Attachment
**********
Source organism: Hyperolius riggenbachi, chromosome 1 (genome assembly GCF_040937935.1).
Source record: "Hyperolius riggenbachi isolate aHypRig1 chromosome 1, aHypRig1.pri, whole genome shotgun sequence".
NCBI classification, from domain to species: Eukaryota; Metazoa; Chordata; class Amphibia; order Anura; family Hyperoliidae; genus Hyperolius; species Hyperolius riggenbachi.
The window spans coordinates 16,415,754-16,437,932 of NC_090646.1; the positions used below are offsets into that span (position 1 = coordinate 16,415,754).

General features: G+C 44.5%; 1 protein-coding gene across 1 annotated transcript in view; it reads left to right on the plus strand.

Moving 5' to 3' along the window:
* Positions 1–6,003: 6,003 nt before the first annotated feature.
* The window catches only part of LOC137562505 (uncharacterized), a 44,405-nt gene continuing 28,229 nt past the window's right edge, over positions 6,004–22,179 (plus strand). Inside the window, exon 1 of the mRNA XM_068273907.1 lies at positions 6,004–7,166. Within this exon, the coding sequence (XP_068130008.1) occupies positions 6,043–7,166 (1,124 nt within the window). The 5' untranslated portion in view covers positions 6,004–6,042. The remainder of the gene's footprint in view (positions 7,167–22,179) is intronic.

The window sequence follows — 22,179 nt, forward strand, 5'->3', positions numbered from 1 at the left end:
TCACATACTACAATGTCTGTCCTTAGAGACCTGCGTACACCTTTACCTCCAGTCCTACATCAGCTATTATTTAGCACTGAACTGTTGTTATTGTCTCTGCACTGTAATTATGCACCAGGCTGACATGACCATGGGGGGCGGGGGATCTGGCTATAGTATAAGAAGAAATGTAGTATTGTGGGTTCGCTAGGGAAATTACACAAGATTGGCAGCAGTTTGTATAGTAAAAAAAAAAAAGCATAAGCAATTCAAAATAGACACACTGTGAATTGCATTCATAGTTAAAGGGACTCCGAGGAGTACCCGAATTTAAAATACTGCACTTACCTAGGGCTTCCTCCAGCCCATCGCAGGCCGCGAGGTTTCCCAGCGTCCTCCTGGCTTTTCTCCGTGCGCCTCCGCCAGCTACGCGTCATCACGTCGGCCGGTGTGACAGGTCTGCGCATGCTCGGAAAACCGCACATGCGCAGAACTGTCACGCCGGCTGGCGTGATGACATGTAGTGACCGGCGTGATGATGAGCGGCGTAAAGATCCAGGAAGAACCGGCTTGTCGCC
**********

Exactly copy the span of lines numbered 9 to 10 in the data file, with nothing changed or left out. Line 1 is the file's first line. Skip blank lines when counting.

The window sequence follows — 22,179 nt, forward strand, 5'->3', positions numbered from 1 at the left end:
TCACATACTACAATGTCTGTCCTTAGAGACCTGCGTACACCTTTACCTCCAGTCCTACATCAGCTATTATTTAGCACTGAACTGTTGTTATTGTCTCTGCACTGTAATTATGCACCAGGCTGACATGACCATGGGGGGCGGGGGATCTGGCTATAGTATAAGAAGAAATGTAGTATTGTGGGTTCGCTAGGGAAATTACACAAGATTGGCAGCAGTTTGTATAGTAAAAAAAAAAAAGCATAAGCAATTCAAAATAGACACACTGTGAATTGCATTCATAGTTAAAGGGACTCCGAGGAGTACCCGAATTTAAAATACTGCACTTACCTAGGGCTTCCTCCAGCCCATCGCAGGCCGCGAGGTTTCCCAGCGTCCTCCTGGCTTTTCTCCGTGCGCCTCCGCCAGCTACGCGTCATCACGTCGGCCGGTGTGACAGGTCTGCGCATGCTCGGAAAACCGCACATGCGCAGAACTGTCACGCCGGCTGGCGTGATGACATGTAGTGACCGGCGTGATGATGAGCGGCGTAAAGATCCAGGAAGAACCGGCTTGTCGCC